This is our next thread of articles in our Augmented Reality/Virtual Reality Litigation Update series. In this series, we shine the spotlight on legal proceedings involving AR/VR technology. As we follow the proceedings in a continuously updated thread of articles, we discuss the AR/VR technologies involved, the intellectual properties at issue, and the litigation strategies and tactical maneuvers of the parties in litigation.
In this installment, we highlight a recent case filed in the District of New Jersey. On July 1, 2020, Tobii Technology, Inc. sued Lee S. Weinblatt, an individual, seeking declaratory judgment that Tobii does not infringe Weinblatt’s patent, specifically, U.S. Patent No. 7,641,341 (the ’341 patent). This article focuses on the ’341 patent, which claims using saccadic eye motion to indicate the level of interest in visual stimuli. The case is captioned Tobii Tech., Inc. v. Weinblatt, 2:20-cv-08062-BRM-JAD (D.N.J. 2020).
In April 2020, Weinblatt sent a letter to Tobii Technology that claimed Tobii’s products had been infringing, and was continuing to infringe, the ’341 patent. The letter, according to the complaint, included a chart purporting to map each of the ’341 patent’s claims to Tobii’s products. In particular, the complaint alleges that Weinblatt identified, as allegedly infringing products, various Tobii eye-gaze analysis software, including Tobii Pro Lab, Tobii Pro Spectrum, Tobii Pro Fusion, Stim Tracker, Tobii Pro Glasses 2, Tobii Pro TX300, and Tobii Pro VR Integration. The complaint alleges that Weinblatt styled this letter as a “licensing opportunity.” In response, Tobii filed suit, seeking a declaratory judgment of noninfringement. Tobii’s complaint seeks to rebut Weinblatt’s claim chart and provides reasons that Tobii’s products do not infringe. The complaint concludes by asking the Court to find that none of its products infringe, in any way, the ’341 patent; to enjoin Weinblatt from threatening to assert further claims of infringement; and to award costs and reasonable attorneys’ fees.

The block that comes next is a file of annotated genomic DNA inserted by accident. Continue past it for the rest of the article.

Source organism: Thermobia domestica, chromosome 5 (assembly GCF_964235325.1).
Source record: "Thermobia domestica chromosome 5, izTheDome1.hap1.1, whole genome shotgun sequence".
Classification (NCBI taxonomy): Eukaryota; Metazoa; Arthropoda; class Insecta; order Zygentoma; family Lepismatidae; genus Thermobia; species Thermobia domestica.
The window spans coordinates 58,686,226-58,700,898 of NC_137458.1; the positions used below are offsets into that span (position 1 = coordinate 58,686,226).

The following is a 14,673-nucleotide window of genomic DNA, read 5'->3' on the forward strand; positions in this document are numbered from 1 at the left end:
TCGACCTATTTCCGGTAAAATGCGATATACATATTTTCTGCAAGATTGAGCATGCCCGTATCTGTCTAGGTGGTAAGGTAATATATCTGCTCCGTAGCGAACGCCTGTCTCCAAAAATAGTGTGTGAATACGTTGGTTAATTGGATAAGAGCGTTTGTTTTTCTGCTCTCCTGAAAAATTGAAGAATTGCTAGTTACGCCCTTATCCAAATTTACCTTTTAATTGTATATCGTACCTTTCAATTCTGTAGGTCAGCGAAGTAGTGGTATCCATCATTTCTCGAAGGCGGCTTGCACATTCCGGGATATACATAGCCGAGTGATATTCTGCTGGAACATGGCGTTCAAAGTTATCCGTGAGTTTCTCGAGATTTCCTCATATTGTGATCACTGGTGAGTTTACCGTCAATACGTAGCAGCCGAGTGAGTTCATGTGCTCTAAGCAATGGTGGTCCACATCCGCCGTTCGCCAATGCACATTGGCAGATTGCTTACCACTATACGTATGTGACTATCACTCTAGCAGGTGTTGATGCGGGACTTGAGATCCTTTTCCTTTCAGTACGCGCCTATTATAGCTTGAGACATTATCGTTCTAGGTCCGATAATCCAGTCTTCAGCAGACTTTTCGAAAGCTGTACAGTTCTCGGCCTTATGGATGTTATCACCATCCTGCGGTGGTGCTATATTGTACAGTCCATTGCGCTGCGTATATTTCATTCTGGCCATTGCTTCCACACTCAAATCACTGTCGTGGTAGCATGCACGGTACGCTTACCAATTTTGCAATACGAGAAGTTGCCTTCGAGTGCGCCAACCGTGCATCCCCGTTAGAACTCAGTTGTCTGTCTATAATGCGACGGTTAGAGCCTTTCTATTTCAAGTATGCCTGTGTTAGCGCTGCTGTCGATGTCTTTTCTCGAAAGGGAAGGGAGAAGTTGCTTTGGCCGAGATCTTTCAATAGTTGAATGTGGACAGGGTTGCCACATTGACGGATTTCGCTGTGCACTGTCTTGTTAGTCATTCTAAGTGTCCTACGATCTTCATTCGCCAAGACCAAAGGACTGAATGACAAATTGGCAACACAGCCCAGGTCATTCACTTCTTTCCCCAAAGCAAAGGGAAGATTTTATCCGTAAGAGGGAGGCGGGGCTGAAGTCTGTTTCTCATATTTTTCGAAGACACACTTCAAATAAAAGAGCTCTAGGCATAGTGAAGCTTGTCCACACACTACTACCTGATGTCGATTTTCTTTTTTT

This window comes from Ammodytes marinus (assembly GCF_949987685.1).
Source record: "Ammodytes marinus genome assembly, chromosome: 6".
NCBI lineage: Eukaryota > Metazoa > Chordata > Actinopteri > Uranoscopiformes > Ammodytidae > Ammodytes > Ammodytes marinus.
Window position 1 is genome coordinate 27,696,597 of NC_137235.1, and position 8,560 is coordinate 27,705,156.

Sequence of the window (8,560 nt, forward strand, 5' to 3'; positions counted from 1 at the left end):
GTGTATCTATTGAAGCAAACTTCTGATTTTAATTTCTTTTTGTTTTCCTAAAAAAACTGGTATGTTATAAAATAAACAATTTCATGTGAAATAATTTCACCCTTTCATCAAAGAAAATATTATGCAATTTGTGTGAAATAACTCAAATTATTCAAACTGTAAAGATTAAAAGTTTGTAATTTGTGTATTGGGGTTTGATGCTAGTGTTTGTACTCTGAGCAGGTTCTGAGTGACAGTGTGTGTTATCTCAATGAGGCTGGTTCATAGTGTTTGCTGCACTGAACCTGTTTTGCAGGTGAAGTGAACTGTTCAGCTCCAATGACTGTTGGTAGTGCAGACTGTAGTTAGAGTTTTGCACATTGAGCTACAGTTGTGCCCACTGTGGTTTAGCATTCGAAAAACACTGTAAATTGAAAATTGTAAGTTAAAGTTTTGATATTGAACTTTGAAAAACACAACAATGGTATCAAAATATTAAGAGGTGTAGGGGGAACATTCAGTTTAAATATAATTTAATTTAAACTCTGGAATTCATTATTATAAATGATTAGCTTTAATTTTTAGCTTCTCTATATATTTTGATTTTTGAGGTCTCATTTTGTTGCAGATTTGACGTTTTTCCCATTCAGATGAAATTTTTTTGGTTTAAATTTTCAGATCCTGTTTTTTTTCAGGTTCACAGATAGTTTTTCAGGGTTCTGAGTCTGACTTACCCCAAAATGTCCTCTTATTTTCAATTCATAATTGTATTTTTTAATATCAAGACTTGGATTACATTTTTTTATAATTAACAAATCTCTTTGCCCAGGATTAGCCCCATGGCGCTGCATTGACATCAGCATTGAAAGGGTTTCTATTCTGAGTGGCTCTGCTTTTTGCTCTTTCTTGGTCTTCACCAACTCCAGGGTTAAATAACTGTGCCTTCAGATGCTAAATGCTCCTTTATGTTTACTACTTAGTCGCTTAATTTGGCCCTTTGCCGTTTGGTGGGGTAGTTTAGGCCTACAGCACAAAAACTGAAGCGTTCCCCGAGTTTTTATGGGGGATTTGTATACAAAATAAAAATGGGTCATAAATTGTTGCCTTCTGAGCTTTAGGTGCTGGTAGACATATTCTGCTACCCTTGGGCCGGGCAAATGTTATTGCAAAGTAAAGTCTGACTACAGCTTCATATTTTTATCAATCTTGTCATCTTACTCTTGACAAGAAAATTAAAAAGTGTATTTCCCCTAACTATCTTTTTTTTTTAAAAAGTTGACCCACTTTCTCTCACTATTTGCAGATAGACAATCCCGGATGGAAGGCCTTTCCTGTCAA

The ’341 Patent
The ’341 patent is titled “Use of Saccadic Eye Motion to Indicate the Level of Human Interest in Response to Visual Stimuli.” Human eyes make saccadic movements—quick, simultaneous jerking movements of both eyes—to create images of their surroundings. The ’341 patent tracks the number of saccades per second to judge the level of a viewer’s visual interest in stimuli, for example a screen. An oscillation of 50 saccades per second, for example, indicates a higher level of interest than an oscillation of 20 saccades per second. The invention claimed by the ’341 patent takes this information and creates a display, for example a bar graph, that allows the user to determine which areas of the screen register the highest levels of visual interest. The patent includes only one figure, a flowchart that illustrates the patent’s method:
The claims of the patents that the complaint alleges were identified in the letter from Weinblatt relate to Tobii’s suite of products that calculate viewer interest in particular portions of a webpage. The complaint includes an image allegedly sent as part of the letter from Weinblatt, showing a “Gaze plot” from Tobii Pro Lab:
The Accused AR/VR Products
As mentioned above, the complaint alleges that Weinblatt’s letter accused Tobii of infringing the ’341 patent through its suite of products that track viewer interest in stimuli such as webpages. The complaint states that Tobii products, like the “Gaze plot” shown above, do not actively monitor saccadic eye motion of the viewer while the viewer is exposed to stimuli; rather, Tobii products determine saccades from raw gaze data analyzed after collection. Further, the complaint alleges, Tobii products do not produce real-time graphs and other visuals of saccade data. Instead, Tobii products produce “simply a gaze plot” showing areas of interest that does not indicate the number of monitored saccadic eye motions.
If this case doesn’t settle, we may see the defendant answer the complaint, or perhaps move to dismiss the complaint as deficient in some respect. Tobii may take further action against the ’341 patent, including filing a petition for inter partes review challenging the patentability of the patent and claims at issue in this case. We will keep you posted of future developments in this AR/VR litig